This morning, Chow published a hierarchy of commonly-distributed Halloween goodies. I was thankful to read an article that wasn’t about how to avoid overindulging during Prime Candy Season (“Take your children’s candy, place individual pieces in sandwich baggies, fill the baggies with water, and throw them in the freezer. If you want a fun-size Twix, you’ll have to defrost it! Plus, no one likes candy with freezerburn!). But, I have a bone to pick with Mr. Norton. A few bones, actually.
I think we’re all in agreement that full-size candy bars were the Ultimate Halloween Jackpot. My sister and I knew which houses annually gave full-size bars, and we’d hit those residences first before we began our rounds proper. Why plan your visits sequentially and take the chance that the stash of big bars might be depleted? Norton hit the nail on the head with this observation.
Norton’s logic breaks down almost immediately thereafter; he claims that fun-size Snickers bars are the next most coveted item. Reading this, I was flabbergasted. My only thought? Oh, heeeeellllll no! I realize that Mr. Norton’s so-called “evidence” is largely anecdotal and that his sample size is probably no greater than ten, but his assertion that fun-size Snickers reigns supreme is ass-wrong. Begrudgingly I admit that Snicker’s is “America’s favorite candy bar,” though god knows why; the combination of nougat, runny caramel, and peanuts (the lowliest of the nuts, and not even nuts, at that!) always nauseated my childhood self. Really, I chalk Snickers’ popularity up to America’s bad taste. Harumph!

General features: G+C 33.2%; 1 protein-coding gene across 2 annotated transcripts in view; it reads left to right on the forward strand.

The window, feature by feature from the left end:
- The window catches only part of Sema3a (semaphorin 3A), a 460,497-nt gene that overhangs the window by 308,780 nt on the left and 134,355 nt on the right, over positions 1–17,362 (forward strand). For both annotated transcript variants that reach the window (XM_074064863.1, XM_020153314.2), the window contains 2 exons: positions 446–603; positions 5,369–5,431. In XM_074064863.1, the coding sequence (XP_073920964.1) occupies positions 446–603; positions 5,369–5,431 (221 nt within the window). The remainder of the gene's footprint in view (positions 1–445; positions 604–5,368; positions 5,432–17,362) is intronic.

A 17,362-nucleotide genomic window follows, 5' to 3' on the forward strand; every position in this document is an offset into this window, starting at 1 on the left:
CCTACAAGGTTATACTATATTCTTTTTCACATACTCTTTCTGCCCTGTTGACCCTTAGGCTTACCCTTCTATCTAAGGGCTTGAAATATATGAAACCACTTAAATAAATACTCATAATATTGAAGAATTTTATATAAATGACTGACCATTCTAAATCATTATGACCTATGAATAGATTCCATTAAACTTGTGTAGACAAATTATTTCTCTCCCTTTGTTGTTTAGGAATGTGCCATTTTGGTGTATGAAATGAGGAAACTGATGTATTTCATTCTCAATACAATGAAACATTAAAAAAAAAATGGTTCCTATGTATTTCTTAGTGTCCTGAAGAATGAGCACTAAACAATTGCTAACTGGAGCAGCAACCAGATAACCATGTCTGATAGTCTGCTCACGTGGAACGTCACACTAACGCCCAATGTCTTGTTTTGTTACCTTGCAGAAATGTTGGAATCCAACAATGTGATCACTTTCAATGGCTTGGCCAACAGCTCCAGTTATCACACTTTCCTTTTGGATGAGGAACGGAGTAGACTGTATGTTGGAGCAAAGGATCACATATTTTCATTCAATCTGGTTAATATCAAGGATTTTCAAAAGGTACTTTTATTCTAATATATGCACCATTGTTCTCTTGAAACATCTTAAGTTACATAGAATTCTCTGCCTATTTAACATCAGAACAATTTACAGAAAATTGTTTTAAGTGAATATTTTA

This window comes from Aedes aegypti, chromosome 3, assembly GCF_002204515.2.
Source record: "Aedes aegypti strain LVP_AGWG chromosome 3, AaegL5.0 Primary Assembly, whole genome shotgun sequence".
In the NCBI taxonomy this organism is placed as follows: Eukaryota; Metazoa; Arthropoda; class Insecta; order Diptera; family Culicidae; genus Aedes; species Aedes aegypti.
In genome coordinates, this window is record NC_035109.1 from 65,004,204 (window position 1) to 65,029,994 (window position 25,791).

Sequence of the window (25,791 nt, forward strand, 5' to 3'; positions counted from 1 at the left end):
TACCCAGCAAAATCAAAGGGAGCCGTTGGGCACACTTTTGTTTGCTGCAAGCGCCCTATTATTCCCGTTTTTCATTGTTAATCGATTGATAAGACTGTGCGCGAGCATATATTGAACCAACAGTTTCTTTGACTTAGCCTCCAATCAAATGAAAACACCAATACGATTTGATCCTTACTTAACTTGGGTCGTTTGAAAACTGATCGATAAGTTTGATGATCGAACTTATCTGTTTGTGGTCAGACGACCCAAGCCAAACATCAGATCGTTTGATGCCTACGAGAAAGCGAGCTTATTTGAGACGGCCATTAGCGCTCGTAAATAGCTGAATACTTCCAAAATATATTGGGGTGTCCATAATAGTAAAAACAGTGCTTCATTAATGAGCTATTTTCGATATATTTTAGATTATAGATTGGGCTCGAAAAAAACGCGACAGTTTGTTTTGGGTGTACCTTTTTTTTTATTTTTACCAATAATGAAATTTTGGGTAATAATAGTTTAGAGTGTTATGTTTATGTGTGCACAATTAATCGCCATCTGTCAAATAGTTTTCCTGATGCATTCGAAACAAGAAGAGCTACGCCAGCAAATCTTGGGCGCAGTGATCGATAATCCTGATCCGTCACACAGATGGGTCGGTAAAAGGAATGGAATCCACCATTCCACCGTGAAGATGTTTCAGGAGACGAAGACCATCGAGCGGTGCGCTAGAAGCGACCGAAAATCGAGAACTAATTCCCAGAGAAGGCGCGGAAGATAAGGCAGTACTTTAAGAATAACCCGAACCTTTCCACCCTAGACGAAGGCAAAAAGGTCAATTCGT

But I digress: in my neighborhood (and family, and mind), other candy bars were far more popular than Snickers. Milky Way and Milky Way Midnight, for example, were more coveted simply because they were rarer. Kit-Kats were good because they could be eaten in two perfectly equal bites (one stick at a time), and Mounds and Almond Joy won us over because their “fun-size” versions seemed larger than the other fun-size bars.
I’m wary, too, of Norton’s snub of fruit-flavored candies of all varieties: “[they] sort of miss the point: the mass accumulation of pounds upon pounds of cheap, mass-marketed chocolate products.” Is that the point — the sole point? For me, Halloween was about the accumulation not only of huge quantities of candy, but of a great assortment of candy. How boring it would have been to have a pillowcase filled with nothing but Crunch bars! Necessarily, I liked some candies more than others. As most kids do, I spent hours sorting my haul, piling candies based on their classification (chocolate or non-chocolate) and appeal (favorites, pretty good, so-so, or won’t eat). (Note: There was very little in the “won’t eat” pile.) I’d work my way through the favorites; once those were gone, I’d move on down the line until I had nothing left but those oft-demonized, black & orange-wrapped peanut butter taffy. My dad ate those.
So, Mr. Norton, while I applaud your revisiting of Childhood Candy Hierarchies, you could have done better. Much better. Halloween candy collection is much more nuanced than your article leads the reader to believe, the classification of and sorting of and obsessing over the candy a ritual that deserves much greater study than what you’ve provided. Next year, give me a call — I’ll shed some light on what lies inside the pumpkin pail.